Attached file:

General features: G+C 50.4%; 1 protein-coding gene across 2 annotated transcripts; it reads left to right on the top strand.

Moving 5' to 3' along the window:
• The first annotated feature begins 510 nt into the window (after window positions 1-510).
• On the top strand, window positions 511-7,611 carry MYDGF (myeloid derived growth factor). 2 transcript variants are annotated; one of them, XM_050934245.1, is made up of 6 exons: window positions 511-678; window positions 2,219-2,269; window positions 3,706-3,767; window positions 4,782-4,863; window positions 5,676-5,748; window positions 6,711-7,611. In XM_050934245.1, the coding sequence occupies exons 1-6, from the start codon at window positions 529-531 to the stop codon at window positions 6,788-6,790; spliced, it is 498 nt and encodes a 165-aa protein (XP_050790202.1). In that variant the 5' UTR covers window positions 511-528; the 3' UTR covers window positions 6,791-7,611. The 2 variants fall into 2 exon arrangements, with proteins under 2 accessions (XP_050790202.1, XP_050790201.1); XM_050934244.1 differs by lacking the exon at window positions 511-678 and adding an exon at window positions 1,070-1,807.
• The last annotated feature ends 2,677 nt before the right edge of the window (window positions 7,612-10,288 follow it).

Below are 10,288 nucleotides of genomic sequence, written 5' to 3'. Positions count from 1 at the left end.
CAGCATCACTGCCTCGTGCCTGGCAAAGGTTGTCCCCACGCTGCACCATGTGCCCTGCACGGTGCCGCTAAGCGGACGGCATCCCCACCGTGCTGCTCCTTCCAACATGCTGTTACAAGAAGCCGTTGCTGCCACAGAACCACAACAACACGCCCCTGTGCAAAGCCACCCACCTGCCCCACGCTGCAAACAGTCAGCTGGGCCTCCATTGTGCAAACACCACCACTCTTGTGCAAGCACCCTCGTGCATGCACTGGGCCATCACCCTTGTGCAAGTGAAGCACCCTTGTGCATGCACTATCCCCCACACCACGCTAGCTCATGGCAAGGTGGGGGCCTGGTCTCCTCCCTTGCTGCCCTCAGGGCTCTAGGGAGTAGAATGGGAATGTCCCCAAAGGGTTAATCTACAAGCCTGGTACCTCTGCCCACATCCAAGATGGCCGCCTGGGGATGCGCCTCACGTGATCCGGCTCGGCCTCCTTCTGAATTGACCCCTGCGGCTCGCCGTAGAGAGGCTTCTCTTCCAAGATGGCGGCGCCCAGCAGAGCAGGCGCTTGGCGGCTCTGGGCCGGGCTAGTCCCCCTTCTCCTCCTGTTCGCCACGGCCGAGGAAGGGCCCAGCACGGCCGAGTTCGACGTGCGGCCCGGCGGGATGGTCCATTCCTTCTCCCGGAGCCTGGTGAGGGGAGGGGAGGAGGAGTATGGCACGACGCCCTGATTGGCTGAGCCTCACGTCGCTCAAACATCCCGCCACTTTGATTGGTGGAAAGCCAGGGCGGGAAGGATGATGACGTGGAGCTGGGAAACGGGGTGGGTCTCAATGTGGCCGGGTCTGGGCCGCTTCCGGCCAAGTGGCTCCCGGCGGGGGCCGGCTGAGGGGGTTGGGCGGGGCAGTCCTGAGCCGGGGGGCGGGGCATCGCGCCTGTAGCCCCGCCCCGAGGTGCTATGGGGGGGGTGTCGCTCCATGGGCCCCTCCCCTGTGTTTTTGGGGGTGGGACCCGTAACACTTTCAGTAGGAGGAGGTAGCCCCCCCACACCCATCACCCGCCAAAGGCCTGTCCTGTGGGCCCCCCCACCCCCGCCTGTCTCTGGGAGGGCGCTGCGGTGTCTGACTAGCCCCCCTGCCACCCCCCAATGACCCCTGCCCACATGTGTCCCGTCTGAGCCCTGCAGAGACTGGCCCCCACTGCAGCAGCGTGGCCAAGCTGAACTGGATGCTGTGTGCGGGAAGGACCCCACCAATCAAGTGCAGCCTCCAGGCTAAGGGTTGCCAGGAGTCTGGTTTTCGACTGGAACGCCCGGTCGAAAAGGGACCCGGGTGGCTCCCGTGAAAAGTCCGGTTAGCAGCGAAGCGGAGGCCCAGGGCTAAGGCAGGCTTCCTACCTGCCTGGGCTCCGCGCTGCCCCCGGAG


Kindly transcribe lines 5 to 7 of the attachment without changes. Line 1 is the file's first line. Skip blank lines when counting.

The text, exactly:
• The last annotated feature ends 2,677 nt before the right edge of the window (window positions 7,612-10,288 follow it).

Below are 10,288 nucleotides of genomic sequence, written 5' to 3'. Positions count from 1 at the left end.
CAGCATCACTGCCTCGTGCCTGGCAAAGGTTGTCCCCACGCTGCACCATGTGCCCTGCACGGTGCCGCTAAGCGGACGGCATCCCCACCGTGCTGCTCCTTCCAACATGCTGTTACAAGAAGCCGTTGCTGCCACAGAACCACAACAACACGCCCCTGTGCAAAGCCACCCACCTGCCCCACGCTGCAAACAGTCAGCTGGGCCTCCATTGTGCAAACACCACCACTCTTGTGCAAGCACCCTCGTGCATGCACTGGGCCATCACCCTTGTGCAAGTGAAGCACCCTTGTGCATGCACTATCCCCCACACCACGCTAGCTCATGGCAAGGTGGGGGCCTGGTCTCCTCCCTTGCTGCCCTCAGGGCTCTAGGGAGTAGAATGGGAATGTCCCCAAAGGGTTAATCTACAAGCCTGGTACCTCTGCCCACATCCAAGATGGCCGCCTGGGGATGCGCCTCACGTGATCCGGCTCGGCCTCCTTCTGAATTGACCCCTGCGGCTCGCCGTAGAGAGGCTTCTCTTCCAAGATGGCGGCGCCCAGCAGAGCAGGCGCTTGGCGGCTCTGGGCCGGGCTAGTCCCCCTTCTCCTCCTGTTCGCCACGGCCGAGGAAGGGCCCAGCACGGCCGAGTTCGACGTGCGGCCCGGCGGGATGGTCCATTCCTTCTCCCGGAGCCTGGTGAGGGGAGGGGAGGAGGAGTATGGCACGACGCCCTGATTGGCTGAGCCTCACGTCGCTCAAACATCCCGCCACTTTGATTGGTGGAAAGCCAGGGCGGGAAGGATGATGACGTGGAGCTGGGAAACGGGGTGGGTCTCAATGTGGCCGGGTCTGGGCCGCTTCCGGCCAAGTGGCTCCCGGCGGGGGCCGGCTGAGGGGGTTGGGCGGGGCAGTCCTGAGCCGGGGGGCGGGGCATCGCGCCTGTAGCCCCGCCCCGAGGTGCTATGGGGGGGGTGTCGCTCCATGGGCCCCTCCCCTGTGTTTTTGGGGGTGGGACCCGTAACACTTTCAGTAGGAGGAGGTAGCCCCCCCACACCCATCACCCGCCAAAGGCCTGTCCTGTGGGCCCCCCCACCCCCGCCTGTCTCTGGGAGGGCGCTGCGGTGTCTGACTAGCCCCCCTGCCACCCCCCAATGACCCCTGCCCACATGTGTCCCGTCTGAGCCCTGCAGAGACTGGCCCCCACTGCAGCAGCGTGGCCAAGCTGAACTGGATGCTGTGTGCGGGAAGGACCCCACCAATCAAGTGCAGCCTCCAGGCTAAGGGTTGCCAGGAGTCTGGTTTTCGACTGGAACGCCCGGTCGAAAAGGGACCCGGGTGGCTCCCGTGAAAAGTCCGGTTAGCAGCGAAGCGGAGGCCCAGGGCTAAGGCAGGCTTCCTACCTGCCTGGGCTCCGCGCTGCCCCCGGAG